One job in banking that looks safe – at least for the moment

The hottest buzz in international finance is that some of the world’s largest banks are ready to use artificial intelligence to replace human surveillance staff in a desperate effort to reduce criminal activities like money laundering and theft.

But delays in establishing a reliable manpower system mean human surveillance will prevail – at least for now – but changes may not be far away.

HSBC is already applying AI to screen transactions and the two biggest Nordic banks say they will replace compliance staff with algorithms. 

Other banking identities like startup Revolut, say they are finding compliance a challenge they need to address.

Tom Kirchmaier, a visiting fellow at the London School of Economics’ Centre for Economic Performance

So far, machines are confined to simple know-your-customer (KYC) applications and are far from ready to replace humans, Tom Kirchmaier, a visiting fellow at the London School of Economics’ Centre for Economic Performance, told Bloomberg. 

And he’s not optimistic that changes are imminent either. 

“There’s a lot of talk but no action,” he told Bloomberg.

The uncertainty in banking circles about compliance follows major scandals and corruption that somehow slipped past the sentries, human and artificial.

Bloomberg says Take ING Groep NV last year paid $US900m to settle an investigation by a Dutch prosecutor into alleged money laundering and other corrupt practices. 

Even though the bank uses machine learning to filter out false alerts on potential problems it has increased the number of individuals handling KYC procedures. 

Human intelligence sometimes triumphs over artificial intelligence.   

When HSBC Holdings Plc thwarted a $US500m central-bank scam computer software did not raise the alarm as the money flowed undetected from Angola’s reserves to a dormant company’s account in London. 

It was a teller at a suburban bank branch who became suspicious, declined a request to transfer $2m and triggered a review that uncovered the scam, according to one account of the episode.

That was two years ago, and the finance industry’s battle to stop the illicit transfer of as much as $2 trillion a year around the globe has not become any easier.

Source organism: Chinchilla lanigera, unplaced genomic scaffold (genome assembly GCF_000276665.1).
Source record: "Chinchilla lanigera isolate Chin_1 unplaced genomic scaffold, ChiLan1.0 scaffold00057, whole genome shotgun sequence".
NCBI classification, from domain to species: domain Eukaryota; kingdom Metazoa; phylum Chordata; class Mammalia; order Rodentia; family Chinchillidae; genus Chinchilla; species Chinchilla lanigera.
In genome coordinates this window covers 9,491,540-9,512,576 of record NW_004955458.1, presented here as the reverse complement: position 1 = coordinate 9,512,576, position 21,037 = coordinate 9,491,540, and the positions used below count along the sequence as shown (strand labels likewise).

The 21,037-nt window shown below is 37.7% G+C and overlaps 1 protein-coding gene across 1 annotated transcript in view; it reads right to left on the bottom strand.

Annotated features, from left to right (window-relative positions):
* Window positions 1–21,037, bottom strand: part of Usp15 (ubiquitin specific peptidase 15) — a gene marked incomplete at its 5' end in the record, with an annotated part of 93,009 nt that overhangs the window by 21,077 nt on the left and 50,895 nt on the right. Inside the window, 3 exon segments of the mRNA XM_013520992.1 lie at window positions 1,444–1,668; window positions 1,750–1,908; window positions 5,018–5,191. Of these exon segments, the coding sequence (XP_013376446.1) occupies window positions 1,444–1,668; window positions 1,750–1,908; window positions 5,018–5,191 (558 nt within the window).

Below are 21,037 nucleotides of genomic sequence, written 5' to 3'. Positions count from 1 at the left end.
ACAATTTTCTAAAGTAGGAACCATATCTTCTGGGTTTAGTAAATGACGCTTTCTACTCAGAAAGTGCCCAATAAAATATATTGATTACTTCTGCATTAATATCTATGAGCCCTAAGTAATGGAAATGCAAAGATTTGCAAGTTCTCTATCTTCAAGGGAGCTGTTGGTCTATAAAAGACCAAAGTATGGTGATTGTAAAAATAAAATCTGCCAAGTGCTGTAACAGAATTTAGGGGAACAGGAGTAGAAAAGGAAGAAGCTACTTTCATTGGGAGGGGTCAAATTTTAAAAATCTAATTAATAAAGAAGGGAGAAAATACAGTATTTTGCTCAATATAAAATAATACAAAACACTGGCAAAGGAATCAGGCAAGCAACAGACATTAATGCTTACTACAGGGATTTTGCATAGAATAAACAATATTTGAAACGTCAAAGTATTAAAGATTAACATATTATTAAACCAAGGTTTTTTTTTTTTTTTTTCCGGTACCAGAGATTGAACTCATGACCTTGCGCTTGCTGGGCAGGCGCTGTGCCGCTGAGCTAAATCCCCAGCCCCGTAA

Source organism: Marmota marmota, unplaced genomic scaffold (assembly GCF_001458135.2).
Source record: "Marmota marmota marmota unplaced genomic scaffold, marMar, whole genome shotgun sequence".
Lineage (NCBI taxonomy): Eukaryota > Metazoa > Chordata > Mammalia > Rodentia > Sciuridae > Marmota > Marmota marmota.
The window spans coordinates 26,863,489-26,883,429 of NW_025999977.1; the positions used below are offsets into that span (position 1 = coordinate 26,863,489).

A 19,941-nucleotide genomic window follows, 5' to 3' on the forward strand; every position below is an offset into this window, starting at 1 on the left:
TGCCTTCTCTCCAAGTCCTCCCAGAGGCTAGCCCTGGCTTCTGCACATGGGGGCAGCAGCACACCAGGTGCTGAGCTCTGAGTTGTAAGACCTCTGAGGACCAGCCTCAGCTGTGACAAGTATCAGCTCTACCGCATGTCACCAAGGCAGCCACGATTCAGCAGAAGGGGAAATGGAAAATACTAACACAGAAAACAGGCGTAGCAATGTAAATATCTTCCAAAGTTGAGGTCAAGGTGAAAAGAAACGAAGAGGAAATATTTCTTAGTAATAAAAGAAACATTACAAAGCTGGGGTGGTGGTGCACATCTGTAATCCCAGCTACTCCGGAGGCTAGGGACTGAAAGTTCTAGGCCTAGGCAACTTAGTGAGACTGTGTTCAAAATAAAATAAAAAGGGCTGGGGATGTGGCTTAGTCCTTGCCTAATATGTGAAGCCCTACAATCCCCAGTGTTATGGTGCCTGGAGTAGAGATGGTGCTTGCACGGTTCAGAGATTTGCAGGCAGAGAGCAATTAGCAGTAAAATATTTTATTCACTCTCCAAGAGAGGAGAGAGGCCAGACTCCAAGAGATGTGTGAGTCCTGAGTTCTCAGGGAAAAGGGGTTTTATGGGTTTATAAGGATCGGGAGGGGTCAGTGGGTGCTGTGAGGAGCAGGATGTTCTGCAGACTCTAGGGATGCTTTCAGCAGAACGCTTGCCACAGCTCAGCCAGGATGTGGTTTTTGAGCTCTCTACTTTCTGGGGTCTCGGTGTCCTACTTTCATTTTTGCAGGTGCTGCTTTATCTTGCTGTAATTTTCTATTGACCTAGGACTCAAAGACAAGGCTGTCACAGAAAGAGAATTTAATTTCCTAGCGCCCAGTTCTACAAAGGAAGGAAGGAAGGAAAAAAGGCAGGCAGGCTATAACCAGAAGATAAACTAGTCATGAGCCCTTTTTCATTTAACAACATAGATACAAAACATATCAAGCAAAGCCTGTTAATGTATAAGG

At least a half-dozen lenders in Europe have been embroiled in fresh allegations of dirty money schemes in the past year. 

The scandals at Denmark’s Danske Bank A/S, Deutsche Bank AG, and others is undermining overall confidence in the industry as well as damaging the individual banks involved.

Financial-services executives have had little choice but to significantly step up regulatory efforts. Banks and tech companies need to overcome a number of obstacles for AI to succeed in tackling money laundering. 

They need more detailed customer data, which is often neither current nor consistent, especially when a bank spans multiple jurisdictions. Enhancing the quality and frequency of data gathering is a crucial first step.

Banks are also constrained in their ability to detect bad behaviour, with or without computers, because competitors and national law enforcement agencies won’t share data. 

In short, the historical dataset available to train the machines is misleading, complicating their ability to learn detection.

Criminals, by contrast, are constantly adapting their ways, finding new routes for their cash when existing ones are blocked off. 

Catching tomorrow’s money launderers requires anticipating where they’ll move next. Will they trade gold or crypto assets? When parameters change even slightly, AI struggles to stay ahead of the criminals.

Compliance spending at banks may be shifting away from employing humans to adopting new software. But for now, those living and breathing internal cops are here to stay.